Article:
Here's where it gets interesting: The relationship patterns that played out with her husband also played out in therapy with her therapist. The therapist pointed out the ways she reflexively brushed aside any hint of irritation or annoyance with the therapist. And she began to understand how impossible it was for others to respond to her needs when neither she nor they knew what they were—a recipe for escalating resentment.

People recreate and repeat relationship patterns, which are usually invisible to them. Therapy is a relationship, so problematic relationship patterns show up in the therapy relationship too. It takes a skilled therapist to see the patterns while in the midst of them, and draw the connections to other areas of the person's life.

Therapy becomes a relationship laboratory and sanctuary where it is possible to recognize, understand, and rework problematic relationship patterns. This is a hallmark of psychodynamic therapy (see my blog on the therapy relationship).

Any final thoughts?

If we view ourselves as “providers” whose role is merely to dispense interventions or medications, we cut ourselves off from the things that make this work rich and rewarding—the opportunity to truly know our patients and make a difference in their lives. The work is no longer a calling, just a job. That’s bad for the soul—the patient’s, and the doctor’s, too.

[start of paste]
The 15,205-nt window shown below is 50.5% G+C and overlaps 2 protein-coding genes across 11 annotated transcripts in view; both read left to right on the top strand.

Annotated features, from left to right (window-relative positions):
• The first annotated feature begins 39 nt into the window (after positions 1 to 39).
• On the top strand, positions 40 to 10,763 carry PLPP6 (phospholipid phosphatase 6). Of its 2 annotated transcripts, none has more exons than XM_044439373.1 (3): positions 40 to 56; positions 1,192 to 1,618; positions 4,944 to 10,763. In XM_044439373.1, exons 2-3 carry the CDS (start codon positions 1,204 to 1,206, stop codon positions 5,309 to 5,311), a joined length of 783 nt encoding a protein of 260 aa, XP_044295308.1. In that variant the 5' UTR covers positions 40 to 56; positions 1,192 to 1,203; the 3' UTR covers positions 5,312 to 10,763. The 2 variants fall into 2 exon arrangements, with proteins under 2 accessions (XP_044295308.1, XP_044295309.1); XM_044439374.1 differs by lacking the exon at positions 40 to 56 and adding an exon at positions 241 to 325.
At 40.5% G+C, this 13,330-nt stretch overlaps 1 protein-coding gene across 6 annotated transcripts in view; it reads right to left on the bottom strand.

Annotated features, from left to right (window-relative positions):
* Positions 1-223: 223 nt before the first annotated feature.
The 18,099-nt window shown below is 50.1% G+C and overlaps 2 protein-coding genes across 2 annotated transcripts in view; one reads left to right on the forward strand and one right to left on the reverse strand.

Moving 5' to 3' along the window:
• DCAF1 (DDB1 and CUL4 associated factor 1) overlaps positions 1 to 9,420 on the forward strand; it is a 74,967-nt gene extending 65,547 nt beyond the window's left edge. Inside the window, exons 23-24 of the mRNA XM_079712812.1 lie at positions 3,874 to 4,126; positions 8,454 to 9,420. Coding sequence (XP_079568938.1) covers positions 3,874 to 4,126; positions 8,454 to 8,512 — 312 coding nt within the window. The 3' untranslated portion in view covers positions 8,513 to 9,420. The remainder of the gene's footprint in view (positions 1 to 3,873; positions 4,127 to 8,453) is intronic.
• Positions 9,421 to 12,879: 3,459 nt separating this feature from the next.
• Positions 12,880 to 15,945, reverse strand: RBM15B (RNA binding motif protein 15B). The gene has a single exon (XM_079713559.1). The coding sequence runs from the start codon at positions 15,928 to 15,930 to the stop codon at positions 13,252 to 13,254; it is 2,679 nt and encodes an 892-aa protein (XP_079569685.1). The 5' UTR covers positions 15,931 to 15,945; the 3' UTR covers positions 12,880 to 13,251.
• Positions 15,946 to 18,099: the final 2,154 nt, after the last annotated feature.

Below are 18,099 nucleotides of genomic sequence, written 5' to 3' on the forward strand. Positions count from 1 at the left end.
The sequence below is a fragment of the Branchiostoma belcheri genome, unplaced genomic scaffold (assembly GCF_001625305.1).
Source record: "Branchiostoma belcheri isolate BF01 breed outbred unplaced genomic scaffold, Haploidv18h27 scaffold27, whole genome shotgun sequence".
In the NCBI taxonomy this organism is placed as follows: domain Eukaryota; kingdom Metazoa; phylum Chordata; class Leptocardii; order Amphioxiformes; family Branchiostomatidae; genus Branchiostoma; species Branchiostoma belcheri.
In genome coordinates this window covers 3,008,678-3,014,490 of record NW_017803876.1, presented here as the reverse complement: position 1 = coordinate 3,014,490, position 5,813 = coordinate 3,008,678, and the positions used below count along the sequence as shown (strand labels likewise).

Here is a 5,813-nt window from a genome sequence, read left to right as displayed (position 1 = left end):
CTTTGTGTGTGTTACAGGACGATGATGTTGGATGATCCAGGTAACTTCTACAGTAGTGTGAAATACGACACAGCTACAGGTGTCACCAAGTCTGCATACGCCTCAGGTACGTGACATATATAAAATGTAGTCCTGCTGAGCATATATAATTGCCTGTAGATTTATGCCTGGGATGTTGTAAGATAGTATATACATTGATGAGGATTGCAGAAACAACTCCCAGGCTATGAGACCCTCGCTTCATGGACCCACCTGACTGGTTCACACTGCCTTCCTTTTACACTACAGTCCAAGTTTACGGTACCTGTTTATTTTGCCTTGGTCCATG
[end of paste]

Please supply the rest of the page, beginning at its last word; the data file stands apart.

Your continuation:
This blog entry is a conversation between Daniel Carlat, MD, who is asking the questions, and Jonathan Shedler, PhD, who is answering. Carlat is the publisher of The Carlat Psychiatry Report. A version of this interview originally appeared there.

References

Shedler, J. (2010).  Getting to know me: What’s behind psychoanalysis. Scientific American: Mind, 21, 5, Nov/Dec 2010.